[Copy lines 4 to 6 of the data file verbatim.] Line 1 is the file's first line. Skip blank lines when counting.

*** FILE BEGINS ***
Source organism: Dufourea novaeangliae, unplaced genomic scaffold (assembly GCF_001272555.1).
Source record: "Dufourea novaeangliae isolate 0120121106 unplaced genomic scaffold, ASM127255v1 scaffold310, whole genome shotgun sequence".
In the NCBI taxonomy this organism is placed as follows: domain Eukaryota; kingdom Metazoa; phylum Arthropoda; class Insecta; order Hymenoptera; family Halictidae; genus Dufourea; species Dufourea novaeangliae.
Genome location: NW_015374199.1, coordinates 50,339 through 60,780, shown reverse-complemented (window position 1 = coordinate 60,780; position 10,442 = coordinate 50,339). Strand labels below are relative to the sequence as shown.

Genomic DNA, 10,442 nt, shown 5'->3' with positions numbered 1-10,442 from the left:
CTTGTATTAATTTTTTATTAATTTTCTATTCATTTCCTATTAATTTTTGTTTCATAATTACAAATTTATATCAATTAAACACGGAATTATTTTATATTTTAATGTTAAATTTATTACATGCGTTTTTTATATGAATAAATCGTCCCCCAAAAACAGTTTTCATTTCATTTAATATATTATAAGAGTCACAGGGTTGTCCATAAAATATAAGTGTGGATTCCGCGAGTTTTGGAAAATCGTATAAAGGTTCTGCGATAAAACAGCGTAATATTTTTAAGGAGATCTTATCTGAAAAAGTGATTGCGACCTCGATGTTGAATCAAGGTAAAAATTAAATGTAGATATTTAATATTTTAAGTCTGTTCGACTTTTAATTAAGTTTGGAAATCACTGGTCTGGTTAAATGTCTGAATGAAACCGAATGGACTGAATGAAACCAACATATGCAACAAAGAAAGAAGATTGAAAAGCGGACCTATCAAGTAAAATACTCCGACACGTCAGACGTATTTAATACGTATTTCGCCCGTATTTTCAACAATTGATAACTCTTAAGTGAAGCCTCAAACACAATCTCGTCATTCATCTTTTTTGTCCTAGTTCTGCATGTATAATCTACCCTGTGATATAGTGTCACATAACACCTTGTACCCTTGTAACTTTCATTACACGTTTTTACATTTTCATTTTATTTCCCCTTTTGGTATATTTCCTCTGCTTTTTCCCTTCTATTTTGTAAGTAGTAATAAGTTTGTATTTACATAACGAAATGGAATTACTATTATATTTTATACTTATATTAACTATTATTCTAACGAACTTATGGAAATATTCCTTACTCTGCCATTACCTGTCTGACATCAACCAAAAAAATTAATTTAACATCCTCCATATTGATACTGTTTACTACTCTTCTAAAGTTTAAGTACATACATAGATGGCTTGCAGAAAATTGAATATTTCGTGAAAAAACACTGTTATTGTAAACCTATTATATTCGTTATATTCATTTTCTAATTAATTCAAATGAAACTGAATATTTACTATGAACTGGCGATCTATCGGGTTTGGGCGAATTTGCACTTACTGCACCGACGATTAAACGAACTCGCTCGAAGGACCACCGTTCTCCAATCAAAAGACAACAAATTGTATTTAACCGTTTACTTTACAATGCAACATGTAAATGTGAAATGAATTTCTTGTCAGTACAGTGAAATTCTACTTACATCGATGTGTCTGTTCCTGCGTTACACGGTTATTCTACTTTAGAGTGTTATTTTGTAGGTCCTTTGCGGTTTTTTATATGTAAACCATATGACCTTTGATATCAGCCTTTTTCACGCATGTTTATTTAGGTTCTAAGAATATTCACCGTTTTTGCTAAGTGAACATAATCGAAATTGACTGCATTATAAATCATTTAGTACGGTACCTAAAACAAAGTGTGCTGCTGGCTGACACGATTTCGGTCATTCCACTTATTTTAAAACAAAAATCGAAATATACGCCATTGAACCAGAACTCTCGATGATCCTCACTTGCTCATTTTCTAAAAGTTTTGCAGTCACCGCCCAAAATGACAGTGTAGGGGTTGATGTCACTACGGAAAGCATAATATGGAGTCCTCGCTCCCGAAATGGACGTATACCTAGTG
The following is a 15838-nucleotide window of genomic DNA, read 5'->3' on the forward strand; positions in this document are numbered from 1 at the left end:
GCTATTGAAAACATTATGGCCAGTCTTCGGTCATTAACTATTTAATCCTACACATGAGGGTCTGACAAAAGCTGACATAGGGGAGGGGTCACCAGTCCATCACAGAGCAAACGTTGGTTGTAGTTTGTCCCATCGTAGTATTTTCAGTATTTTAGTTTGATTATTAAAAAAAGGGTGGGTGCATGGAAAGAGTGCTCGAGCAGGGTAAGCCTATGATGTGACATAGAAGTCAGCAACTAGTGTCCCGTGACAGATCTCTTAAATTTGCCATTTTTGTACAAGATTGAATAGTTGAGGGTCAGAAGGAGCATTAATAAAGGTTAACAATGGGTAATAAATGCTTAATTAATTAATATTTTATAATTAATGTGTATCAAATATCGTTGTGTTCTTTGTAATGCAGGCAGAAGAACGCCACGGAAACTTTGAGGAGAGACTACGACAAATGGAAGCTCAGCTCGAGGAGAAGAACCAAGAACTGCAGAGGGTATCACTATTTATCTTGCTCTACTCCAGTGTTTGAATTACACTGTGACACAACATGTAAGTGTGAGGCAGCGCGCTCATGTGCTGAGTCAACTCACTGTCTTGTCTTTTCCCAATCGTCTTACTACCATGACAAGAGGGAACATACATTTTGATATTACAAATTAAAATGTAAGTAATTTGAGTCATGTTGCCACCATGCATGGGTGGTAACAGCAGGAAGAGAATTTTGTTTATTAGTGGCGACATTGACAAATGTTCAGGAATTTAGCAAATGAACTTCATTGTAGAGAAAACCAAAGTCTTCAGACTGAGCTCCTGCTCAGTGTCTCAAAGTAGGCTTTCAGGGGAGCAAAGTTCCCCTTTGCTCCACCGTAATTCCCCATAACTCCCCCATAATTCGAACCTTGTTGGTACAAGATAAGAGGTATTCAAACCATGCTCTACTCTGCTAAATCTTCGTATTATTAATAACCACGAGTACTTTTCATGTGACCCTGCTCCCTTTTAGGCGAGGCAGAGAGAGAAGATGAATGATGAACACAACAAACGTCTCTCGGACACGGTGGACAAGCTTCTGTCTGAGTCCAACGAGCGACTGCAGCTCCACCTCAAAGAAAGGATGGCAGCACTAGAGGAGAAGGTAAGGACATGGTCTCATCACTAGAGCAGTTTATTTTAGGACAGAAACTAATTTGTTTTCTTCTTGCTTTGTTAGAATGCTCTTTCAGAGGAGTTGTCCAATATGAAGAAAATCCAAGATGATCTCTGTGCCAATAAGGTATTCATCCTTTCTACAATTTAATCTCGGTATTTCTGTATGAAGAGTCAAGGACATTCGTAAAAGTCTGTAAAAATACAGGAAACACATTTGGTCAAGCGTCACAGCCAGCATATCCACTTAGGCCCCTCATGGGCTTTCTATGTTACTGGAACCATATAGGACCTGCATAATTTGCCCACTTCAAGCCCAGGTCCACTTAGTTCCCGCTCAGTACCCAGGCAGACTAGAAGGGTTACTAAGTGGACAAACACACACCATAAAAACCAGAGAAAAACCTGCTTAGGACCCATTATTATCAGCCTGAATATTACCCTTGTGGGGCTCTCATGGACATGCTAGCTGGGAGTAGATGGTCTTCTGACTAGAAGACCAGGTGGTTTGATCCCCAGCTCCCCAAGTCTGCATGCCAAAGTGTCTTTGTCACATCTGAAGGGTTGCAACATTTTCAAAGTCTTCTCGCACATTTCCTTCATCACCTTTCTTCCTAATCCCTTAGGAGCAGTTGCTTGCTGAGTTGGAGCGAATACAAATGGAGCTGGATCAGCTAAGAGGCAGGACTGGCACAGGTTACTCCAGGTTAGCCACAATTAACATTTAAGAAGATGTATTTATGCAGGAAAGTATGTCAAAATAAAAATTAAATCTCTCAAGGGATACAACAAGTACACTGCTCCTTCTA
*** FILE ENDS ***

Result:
Genome location: NW_015374199.1, coordinates 50,339 through 60,780, shown reverse-complemented (window position 1 = coordinate 60,780; position 10,442 = coordinate 50,339). Strand labels below are relative to the sequence as shown.

Genomic DNA, 10,442 nt, shown 5'->3' with positions numbered 1-10,442 from the left:
CTTGTATTAATTTTTTATTAATTTTCTATTCATTTCCTATTAATTTTTGTTTCATAATTACAAATTTATATCAATTAAACACGGAATTATTTTATATTTTAATGTTAAATTTATTACATGCGTTTTTTATATGAATAAATCGTCCCCCAAAAACAGTTTTCATTTCATTTAATATATTATAAGAGTCACAGGGTTGTCCATAAAATATAAGTGTGGATTCCGCGAGTTTTGGAAAATCGTATAAAGGTTCTGCGATAAAACAGCGTAATATTTTTAAGGAGATCTTATCTGAAAAAGTGATTGCGACCTCGATGTTGAATCAAGGTAAAAATTAAATGTAGATATTTAATATTTTAAGTCTGTTCGACTTTTAATTAAGTTTGGAAATCACTGGTCTGGTTAAATGTCTGAATGAAACCGAATGGACTGAATGAAACCAACATATGCAACAAAGAAAGAAGATTGAAAAGCGGACCTATCAAGTAAAATACTCCGACACGTCAGACGTATTTAATACGTATTTCGCCCGTATTTTCAACAATTGATAACTCTTAAGTGAAGCCTCAAACACAATCTCGTCATTCATCTTTTTTGTCCTAGTTCTGCATGTATAATCTACCCTGTGATATAGTGTCACATAACACCTTGTACCCTTGTAACTTTCATTACACGTTTTTACATTTTCATTTTATTTCCCCTTTTGGTATATTTCCTCTGCTTTTTCCCTTCTATTTTGTAAGTAGTAATAAGTTTGTATTTACATAACGAAATGGAATTACTATTATATTTTATACTTATATTAACTATTATTCTAACGAACTTATGGAAATATTCCTTACTCTGCCATTACCTGTCTGACATCAACCAAAAAAATTAATTTAACATCCTCCATATTGATACTGTTTACTACTCTTCTAAAGTTTAAGTACATACATAGATGGCTTGCAGAAAATTGAATATTTCGTGAAAAAACACTGTTATTGTAAACCTATTATATTCGTTATATTCATTTTCTAATTAATTCAAATGAAACTGAATATTTACTATGAACTGGCGATCTATCGGGTTTGGGCGAATTTGCACTTACTGCACCGACGATTAAACGAACTCGCTCGAAGGACCACCGTTCTCCAATCAAAAGACAACAAATTGTATTTAACCGTTTACTTTACAATGCAACATGTAAATGTGAAATGAATTTCTTGTCAGTACAGTGAAATTCTACTTACATCGATGTGTCTGTTCCTGCGTTACACGGTTATTCTACTTTAGAGTGTTATTTTGTAGGTCCTTTGCGGTTTTTTATATGTAAACCATATGACCTTTGATATCAGCCTTTTTCACGCATGTTTATTTAGGTTCTAAGAATATTCACCGTTTTTGCTAAGTGAACATAATCGAAATTGACTGCATTATAAATCATTTAGTACGGTACCTAAAACAAAGTGTGCTGCTGGCTGACACGATTTCGGTCATTCCACTTATTTTAAAACAAAAATCGAAATATACGCCATTGAACCAGAACTCTCGATGATCCTCACTTGCTCATTTTCTAAAAGTTTTGCAGTCACCGCCCAAAATGACAGTGTAGGGGTTGATGTCACTACGGAAAGCATAATATGGAGTCCTCGCTCCCGAAATGGACGTATACCTAGTG